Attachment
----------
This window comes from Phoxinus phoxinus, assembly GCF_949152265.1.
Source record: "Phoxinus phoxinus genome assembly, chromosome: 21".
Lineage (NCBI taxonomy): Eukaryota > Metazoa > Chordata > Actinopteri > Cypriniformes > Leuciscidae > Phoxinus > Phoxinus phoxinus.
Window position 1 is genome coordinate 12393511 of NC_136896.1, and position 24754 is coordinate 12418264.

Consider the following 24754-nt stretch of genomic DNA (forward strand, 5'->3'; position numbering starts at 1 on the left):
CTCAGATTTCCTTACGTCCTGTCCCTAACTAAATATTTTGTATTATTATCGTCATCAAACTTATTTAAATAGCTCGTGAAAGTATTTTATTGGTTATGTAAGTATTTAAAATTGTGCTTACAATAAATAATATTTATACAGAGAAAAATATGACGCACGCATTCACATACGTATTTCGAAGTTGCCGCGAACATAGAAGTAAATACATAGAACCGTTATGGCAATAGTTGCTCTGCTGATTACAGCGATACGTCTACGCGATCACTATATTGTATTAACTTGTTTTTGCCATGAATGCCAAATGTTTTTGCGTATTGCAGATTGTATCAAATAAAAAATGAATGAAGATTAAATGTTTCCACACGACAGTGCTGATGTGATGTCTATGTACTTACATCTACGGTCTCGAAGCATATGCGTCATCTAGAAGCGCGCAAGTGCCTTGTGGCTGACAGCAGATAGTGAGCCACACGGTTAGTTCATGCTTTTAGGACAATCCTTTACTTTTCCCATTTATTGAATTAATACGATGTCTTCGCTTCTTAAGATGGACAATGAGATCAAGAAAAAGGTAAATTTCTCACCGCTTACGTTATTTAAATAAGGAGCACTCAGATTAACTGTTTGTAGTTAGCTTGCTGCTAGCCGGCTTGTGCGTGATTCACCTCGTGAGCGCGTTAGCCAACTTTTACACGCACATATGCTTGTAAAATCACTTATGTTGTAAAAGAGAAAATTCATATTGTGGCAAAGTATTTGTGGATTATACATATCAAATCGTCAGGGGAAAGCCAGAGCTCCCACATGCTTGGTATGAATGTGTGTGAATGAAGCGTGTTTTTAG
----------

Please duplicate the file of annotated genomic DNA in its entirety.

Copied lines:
This window comes from Phoxinus phoxinus, assembly GCF_949152265.1.
Source record: "Phoxinus phoxinus genome assembly, chromosome: 21".
Lineage (NCBI taxonomy): Eukaryota > Metazoa > Chordata > Actinopteri > Cypriniformes > Leuciscidae > Phoxinus > Phoxinus phoxinus.
Window position 1 is genome coordinate 12393511 of NC_136896.1, and position 24754 is coordinate 12418264.

Consider the following 24754-nt stretch of genomic DNA (forward strand, 5'->3'; position numbering starts at 1 on the left):
CTCAGATTTCCTTACGTCCTGTCCCTAACTAAATATTTTGTATTATTATCGTCATCAAACTTATTTAAATAGCTCGTGAAAGTATTTTATTGGTTATGTAAGTATTTAAAATTGTGCTTACAATAAATAATATTTATACAGAGAAAAATATGACGCACGCATTCACATACGTATTTCGAAGTTGCCGCGAACATAGAAGTAAATACATAGAACCGTTATGGCAATAGTTGCTCTGCTGATTACAGCGATACGTCTACGCGATCACTATATTGTATTAACTTGTTTTTGCCATGAATGCCAAATGTTTTTGCGTATTGCAGATTGTATCAAATAAAAAATGAATGAAGATTAAATGTTTCCACACGACAGTGCTGATGTGATGTCTATGTACTTACATCTACGGTCTCGAAGCATATGCGTCATCTAGAAGCGCGCAAGTGCCTTGTGGCTGACAGCAGATAGTGAGCCACACGGTTAGTTCATGCTTTTAGGACAATCCTTTACTTTTCCCATTTATTGAATTAATACGATGTCTTCGCTTCTTAAGATGGACAATGAGATCAAGAAAAAGGTAAATTTCTCACCGCTTACGTTATTTAAATAAGGAGCACTCAGATTAACTGTTTGTAGTTAGCTTGCTGCTAGCCGGCTTGTGCGTGATTCACCTCGTGAGCGCGTTAGCCAACTTTTACACGCACATATGCTTGTAAAATCACTTATGTTGTAAAAGAGAAAATTCATATTGTGGCAAAGTATTTGTGGATTATACATATCAAATCGTCAGGGGAAAGCCAGAGCTCCCACATGCTTGGTATGAATGTGTGTGAATGAAGCGTGTTTTTAG